Some fearless predictions for the world of sports in 2014
By SCOTT PITONIAK - 1/3/2014
'Tis the season to make predictions for the coming year. So in honor of that slovenly, disheveled patron saint of sportswriters--Oscar Madison of "The Odd Couple" sit-com fame--I've put on a ratty old sweatshirt and buffed up my crystal baseball, football, basketball, golf ball and hockey puck to get a clearer vision of what's in store for the world of sports in 2014.
Be forewarned that my tongue has been planted firmly in my cheek for the majority of these prognostications. And do not--I repeat, do not--wager any of your hard-earned money on Nostra-Scott's feeble attempts at clairvoyance. Otherwise, you could wind up becoming fiscally unfit.
Without further ado, here's what I see:
Thanks to a monster nor'easter, the Super Bowl is postponed two days and is played for the first time on a Tuesday evening. With the stands half full at MetLife Stadium in East Rutherford, N.J., the Seattle Seahawks pick off Peyton Manning three times and beat the Denver Broncos, 30-20. It's so cold that Seattle quarterback Russell Wilson's lips get stuck to the frozen Lombardi Trophy when he kisses it during the postgame celebration.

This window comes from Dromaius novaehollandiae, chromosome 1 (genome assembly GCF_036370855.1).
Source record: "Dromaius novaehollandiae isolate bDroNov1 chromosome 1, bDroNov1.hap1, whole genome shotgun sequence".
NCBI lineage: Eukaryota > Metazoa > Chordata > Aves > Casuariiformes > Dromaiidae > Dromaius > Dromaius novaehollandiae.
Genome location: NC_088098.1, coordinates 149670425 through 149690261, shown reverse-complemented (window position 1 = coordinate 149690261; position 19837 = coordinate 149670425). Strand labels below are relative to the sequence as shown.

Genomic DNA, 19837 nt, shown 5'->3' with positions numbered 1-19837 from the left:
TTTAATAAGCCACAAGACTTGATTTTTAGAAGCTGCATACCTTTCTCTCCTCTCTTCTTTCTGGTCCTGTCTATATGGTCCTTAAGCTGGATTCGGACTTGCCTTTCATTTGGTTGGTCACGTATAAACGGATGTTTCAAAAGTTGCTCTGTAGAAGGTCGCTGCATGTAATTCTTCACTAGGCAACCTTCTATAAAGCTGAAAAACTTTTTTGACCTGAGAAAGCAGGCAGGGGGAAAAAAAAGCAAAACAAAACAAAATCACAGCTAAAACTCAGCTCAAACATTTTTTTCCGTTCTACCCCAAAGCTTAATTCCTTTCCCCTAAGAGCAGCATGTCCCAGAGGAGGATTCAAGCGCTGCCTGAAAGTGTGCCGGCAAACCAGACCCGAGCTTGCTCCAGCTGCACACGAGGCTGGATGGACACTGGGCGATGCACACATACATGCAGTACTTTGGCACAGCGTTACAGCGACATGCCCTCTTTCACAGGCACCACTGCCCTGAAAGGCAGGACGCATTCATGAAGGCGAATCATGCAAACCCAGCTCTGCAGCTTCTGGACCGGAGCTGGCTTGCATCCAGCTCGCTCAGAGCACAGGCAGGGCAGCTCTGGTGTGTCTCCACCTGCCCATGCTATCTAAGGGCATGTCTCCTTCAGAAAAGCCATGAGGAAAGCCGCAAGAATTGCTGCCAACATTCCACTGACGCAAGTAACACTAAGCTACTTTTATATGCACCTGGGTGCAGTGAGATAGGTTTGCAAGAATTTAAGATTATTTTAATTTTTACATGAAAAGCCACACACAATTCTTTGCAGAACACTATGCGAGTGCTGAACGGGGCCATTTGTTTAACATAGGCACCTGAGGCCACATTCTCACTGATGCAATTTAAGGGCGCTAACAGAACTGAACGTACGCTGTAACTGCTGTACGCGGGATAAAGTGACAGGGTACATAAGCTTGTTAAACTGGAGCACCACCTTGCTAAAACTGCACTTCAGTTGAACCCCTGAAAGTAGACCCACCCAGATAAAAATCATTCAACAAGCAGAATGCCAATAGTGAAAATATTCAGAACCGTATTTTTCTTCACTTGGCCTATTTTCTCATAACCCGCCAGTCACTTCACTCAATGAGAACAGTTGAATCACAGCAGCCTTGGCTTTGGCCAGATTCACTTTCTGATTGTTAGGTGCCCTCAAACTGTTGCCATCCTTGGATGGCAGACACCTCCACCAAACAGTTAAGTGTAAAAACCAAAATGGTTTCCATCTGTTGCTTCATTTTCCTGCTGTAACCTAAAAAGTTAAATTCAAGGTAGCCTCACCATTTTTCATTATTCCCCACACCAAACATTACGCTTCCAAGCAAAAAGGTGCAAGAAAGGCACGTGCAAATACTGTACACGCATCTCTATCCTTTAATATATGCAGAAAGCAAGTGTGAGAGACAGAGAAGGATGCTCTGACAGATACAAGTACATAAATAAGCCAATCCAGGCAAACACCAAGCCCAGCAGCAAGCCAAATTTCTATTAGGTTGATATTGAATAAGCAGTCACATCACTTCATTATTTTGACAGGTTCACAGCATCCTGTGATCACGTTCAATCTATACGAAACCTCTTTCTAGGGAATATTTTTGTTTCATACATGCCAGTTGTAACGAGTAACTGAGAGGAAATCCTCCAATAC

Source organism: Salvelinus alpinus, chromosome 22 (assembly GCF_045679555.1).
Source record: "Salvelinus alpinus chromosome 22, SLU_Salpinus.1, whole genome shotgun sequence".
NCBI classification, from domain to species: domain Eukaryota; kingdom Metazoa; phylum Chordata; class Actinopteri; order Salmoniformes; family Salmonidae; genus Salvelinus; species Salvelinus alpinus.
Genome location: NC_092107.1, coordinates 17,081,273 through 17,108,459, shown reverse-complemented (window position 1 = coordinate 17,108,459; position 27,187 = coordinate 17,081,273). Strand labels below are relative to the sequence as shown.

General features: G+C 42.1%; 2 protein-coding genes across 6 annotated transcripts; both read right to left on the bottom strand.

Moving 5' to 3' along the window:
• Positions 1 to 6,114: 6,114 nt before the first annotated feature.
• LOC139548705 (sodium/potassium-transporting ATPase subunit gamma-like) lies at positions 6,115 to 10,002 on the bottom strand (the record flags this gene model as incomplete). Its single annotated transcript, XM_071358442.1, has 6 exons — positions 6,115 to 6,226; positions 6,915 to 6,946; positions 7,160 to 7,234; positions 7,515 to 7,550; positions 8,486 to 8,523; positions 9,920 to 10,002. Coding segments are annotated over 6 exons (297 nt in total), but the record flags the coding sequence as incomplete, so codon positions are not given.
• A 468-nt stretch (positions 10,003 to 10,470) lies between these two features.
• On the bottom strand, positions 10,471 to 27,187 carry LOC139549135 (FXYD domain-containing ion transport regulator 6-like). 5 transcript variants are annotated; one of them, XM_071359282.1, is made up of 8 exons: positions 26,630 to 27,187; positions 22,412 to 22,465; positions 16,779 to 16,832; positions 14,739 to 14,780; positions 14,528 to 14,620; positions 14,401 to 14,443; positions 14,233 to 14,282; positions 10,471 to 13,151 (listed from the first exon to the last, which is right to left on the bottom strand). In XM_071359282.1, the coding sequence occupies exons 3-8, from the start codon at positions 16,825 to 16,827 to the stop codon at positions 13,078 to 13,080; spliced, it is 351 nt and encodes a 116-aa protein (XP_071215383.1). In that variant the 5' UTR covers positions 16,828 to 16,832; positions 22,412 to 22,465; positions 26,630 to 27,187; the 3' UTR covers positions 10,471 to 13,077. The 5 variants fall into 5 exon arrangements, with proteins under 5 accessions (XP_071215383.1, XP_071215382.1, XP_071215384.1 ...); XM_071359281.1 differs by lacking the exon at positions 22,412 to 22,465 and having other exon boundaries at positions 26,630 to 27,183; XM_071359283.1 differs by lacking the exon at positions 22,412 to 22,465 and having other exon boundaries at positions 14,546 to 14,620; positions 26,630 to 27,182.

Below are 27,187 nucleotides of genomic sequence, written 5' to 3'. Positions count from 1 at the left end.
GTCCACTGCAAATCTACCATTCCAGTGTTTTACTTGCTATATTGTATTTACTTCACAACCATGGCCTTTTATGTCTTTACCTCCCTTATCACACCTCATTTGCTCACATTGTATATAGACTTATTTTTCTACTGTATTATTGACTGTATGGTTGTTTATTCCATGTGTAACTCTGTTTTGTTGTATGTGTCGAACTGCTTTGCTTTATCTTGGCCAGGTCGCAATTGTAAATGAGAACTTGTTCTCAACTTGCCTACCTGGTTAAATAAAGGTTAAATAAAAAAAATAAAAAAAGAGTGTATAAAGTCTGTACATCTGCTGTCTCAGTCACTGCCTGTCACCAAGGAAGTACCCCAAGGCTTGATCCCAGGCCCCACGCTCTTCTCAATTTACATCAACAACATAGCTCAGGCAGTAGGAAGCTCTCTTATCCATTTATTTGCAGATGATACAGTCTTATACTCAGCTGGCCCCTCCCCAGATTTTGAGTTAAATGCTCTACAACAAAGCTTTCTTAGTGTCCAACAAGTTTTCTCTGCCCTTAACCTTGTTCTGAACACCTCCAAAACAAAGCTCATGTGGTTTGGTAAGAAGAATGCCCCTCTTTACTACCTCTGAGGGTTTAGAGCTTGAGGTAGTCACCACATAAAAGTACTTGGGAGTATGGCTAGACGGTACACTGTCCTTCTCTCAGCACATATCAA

Greg Maddux, Tom Glavine, Frank Thomas and Craig Biggio are elected to the Baseball Hall of Fame in Cooperstown. They join classmates Joe Torre, Bobby Cox and Tony LaRussa at the induction ceremony in July as the museum celebrates its 75th anniversary in front of 50,000 spectators.
Oak Hill Country Club announces it will be hosting the 2023 PGA. To make the course more challenging, rows of new oak trees will be planted on the fringes of each of the East Course's fairways.
An arbitrator reduces Alex Rodriguez's performance-enhancing drug suspension to 100 games. To make up for the lost revenue, an incensed A-Fraud says he will be selling limited-edition autographed baseballs with inscriptions such as "I dated Cameron Diaz" and "Jose Canseco for Commissioner." He also challenges commissioner Bud Selig, Yankees general manager Brian Cashman and the entire Steinbrenner family to a pay-per-view, no-holds-barred mixed martial arts free-for-all match.
Sabres goalie Ryan Miller avenges his 2010 Olympic defeat by Team Canada, blocking Sidney Crosby in a shootout and preserving a 1-0 USA victory at the Winter Games in Sochi. Shortly after Miller receives his gold medal, the Sabres trade him for several high draft picks.
Freshman point guard Tyler Ennis sinks two free throws with no time remaining to give Syracuse a 74-73 victory over Ohio State in the NCAA championship game. Orange coach Jim Boeheim blows a gasket when a reporter opens the postgame news conference by asking the 69-year-old basketball legend if he is going to retire. Ennis declares for the NBA draft the next day.
Jason McElwain, the autistic basketball star known to the world as J-Mac, adds to his Forrest Gump legacy by winning the Boston Marathon. President Barack Obama calls to congratulate him, and Hollywood studios intensify movie negotiations.